GPU caches do not work like this. It is more like "explicit caching". GPUs have three types of storage: Global, on which you cannot synchronize. Shared: Between compute units within the same group, where you can synchronize on, and local: Within a work unit only. The local storage is the fastest, but - as said - local and not shared between units. There is only a very limited amount of it, typically something like 256 cells. Local storage is typically realized as registers. (GPUs are massive register machines). Shared storage is one magnitude slower, and allows exchange of data, between groups. Global storage is again probably one magnitude slower and is the on-GPU memory. Access can be pipelined if you follow a predictable access pattern, but it is usally slow.


    Thus, the trick is not only to come with a set of algorithms that allow massively parallel operations. The trick is to design the algorithms in such a way that memory is as local to the compute unit (work item in the language of OpenCL) as possible, avoiding memory that is "further away", and if you use any type of global memory, to access it in a linear pattern.

    The CudaJ2K implementation here from our university (not my group) is a GPU JPEG 2000 implementation, but only as fast as a dual-core processor. A quad core can outrun it easily. Thus, do not expect too much - data locality is a major issue.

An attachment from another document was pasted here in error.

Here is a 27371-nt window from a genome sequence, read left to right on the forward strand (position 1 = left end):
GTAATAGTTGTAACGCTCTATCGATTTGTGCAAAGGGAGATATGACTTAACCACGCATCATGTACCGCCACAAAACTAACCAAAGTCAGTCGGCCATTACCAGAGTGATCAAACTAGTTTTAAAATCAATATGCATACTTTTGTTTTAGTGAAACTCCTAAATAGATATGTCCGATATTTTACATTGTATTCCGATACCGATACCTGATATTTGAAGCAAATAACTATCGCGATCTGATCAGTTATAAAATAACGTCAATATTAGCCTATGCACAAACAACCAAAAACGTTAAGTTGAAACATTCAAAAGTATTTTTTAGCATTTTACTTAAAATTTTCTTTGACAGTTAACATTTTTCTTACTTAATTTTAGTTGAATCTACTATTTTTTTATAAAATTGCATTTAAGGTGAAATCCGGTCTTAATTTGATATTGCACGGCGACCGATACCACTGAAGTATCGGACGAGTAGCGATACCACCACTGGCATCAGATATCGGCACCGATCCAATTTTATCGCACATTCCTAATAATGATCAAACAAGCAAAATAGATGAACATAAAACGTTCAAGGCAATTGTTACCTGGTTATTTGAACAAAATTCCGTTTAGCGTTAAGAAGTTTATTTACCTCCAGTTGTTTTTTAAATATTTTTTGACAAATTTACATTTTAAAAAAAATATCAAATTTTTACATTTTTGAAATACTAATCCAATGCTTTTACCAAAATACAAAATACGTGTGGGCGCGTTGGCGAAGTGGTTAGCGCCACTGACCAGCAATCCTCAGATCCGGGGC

GPUs work entirely different from CPUs, and algorithm design is really much more than having the algorithmic description.

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    GPUs have lots of bandwidth anyway so with proper pipelining you can extract a lot of performance. But you need thousands of threads, not just 256, unless you're targetting low-end GPUs. Originally, shaders were meant to instance one short lived thread processing one pixel in one stage of graphics creation. You need many threads per each ALU to allow the hardware to mask memory latencies.

    As to the orders of magnitude I think you exagerrated that. Looking at http://en.wikipedia.org/wiki/List_of...ocessing_units Radeon R9 290X has 320 GB/s global memory banwidth and 5632 GFLOPS of raw computing power. That amounts to 17,6 FLOPS per 1 B/s. Of course, memory transfer granularity is definitely higher than 1 byte. I'm not sure but it also shouldn't be very high, I think it's under 10 bytes.

    The algorithm I've outlined here: http://encode.su/threads/2011-Mass-p...ll=1#post39609 should parallelize well, ie the number of threads that can be created should go into many thousands, so the hardware would have a lot of opportunities to mask memory latencies. But still the algorithm would be bottlenecked by memory bandwidth (and random memory access if that really matters in this case).